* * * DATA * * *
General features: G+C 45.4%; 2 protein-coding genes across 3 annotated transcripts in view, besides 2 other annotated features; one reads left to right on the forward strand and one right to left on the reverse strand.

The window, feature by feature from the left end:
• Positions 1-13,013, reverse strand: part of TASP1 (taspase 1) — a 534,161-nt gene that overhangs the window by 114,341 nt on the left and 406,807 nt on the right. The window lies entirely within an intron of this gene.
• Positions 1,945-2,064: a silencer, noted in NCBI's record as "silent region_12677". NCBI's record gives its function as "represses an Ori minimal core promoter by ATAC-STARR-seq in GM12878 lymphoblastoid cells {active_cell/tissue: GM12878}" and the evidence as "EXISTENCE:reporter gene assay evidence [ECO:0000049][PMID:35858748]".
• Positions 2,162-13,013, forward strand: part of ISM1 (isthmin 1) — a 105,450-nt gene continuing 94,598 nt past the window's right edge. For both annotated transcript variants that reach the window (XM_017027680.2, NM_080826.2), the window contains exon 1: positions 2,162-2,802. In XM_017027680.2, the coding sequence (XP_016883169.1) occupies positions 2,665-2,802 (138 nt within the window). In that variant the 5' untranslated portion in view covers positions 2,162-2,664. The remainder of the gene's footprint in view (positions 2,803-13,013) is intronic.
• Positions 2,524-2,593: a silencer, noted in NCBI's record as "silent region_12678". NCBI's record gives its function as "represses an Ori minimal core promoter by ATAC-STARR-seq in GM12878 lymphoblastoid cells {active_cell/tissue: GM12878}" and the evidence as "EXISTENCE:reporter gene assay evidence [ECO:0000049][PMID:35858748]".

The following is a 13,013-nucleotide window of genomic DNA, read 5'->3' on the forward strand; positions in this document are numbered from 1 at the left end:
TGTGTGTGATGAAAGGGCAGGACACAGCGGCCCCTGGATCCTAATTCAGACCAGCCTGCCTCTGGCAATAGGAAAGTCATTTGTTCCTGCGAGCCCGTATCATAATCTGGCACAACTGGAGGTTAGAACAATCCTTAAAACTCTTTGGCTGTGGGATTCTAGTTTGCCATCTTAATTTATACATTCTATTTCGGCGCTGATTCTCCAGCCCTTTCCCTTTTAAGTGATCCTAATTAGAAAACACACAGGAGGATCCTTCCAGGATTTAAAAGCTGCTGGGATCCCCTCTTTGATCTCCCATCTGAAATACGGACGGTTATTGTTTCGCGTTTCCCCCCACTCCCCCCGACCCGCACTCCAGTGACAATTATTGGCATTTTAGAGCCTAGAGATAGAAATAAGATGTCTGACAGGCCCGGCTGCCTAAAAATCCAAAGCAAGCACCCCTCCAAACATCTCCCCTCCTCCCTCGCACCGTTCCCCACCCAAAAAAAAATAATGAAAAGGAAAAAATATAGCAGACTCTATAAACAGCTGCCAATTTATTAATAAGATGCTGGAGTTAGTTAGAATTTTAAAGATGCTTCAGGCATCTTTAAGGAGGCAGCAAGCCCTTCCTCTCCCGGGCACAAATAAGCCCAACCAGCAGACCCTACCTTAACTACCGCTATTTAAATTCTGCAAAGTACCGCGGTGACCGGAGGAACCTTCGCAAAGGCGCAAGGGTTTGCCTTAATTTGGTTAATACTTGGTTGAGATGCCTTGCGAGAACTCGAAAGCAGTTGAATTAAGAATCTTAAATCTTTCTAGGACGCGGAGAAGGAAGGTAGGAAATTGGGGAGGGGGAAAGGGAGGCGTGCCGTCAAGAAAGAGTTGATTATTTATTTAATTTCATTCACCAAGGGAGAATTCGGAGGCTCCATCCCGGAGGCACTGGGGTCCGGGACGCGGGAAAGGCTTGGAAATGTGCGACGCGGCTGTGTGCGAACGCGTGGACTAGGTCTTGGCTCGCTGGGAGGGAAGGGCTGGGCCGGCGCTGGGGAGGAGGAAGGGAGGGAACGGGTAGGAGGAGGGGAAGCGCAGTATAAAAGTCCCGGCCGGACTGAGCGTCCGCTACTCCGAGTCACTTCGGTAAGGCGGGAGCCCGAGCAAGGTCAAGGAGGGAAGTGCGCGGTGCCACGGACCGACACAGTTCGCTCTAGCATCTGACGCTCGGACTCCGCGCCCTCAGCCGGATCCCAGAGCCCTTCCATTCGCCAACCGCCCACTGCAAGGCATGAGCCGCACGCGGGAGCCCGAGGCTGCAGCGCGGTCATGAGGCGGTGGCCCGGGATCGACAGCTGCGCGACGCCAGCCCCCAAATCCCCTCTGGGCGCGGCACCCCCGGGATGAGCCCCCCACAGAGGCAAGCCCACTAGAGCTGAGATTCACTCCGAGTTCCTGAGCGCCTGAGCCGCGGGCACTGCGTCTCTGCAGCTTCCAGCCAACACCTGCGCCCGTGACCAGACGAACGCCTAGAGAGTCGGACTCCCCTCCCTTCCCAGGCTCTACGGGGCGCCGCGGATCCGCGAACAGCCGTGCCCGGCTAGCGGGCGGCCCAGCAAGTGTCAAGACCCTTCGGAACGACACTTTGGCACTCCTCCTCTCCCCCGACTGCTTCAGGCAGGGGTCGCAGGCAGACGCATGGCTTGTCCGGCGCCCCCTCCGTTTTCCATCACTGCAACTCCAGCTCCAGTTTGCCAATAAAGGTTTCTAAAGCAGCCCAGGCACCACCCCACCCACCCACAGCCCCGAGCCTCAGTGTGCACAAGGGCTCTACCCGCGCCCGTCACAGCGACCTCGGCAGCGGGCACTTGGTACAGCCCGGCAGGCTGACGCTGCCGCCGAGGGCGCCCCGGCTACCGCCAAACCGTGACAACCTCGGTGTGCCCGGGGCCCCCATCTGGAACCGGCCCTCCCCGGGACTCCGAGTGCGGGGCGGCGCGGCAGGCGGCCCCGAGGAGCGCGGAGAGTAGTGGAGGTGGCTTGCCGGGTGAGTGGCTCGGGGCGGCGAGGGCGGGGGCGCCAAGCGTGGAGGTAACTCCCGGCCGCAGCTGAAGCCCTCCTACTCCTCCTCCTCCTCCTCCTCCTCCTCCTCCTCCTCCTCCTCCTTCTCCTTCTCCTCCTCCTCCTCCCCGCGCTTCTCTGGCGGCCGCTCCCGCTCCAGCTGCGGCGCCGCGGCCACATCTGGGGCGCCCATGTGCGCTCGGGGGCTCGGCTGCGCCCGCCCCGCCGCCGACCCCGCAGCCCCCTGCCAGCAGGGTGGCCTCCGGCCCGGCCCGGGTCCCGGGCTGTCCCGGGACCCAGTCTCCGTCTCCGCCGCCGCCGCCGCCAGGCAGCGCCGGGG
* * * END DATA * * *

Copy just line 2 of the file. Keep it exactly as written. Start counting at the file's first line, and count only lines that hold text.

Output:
The window, feature by feature from the left end: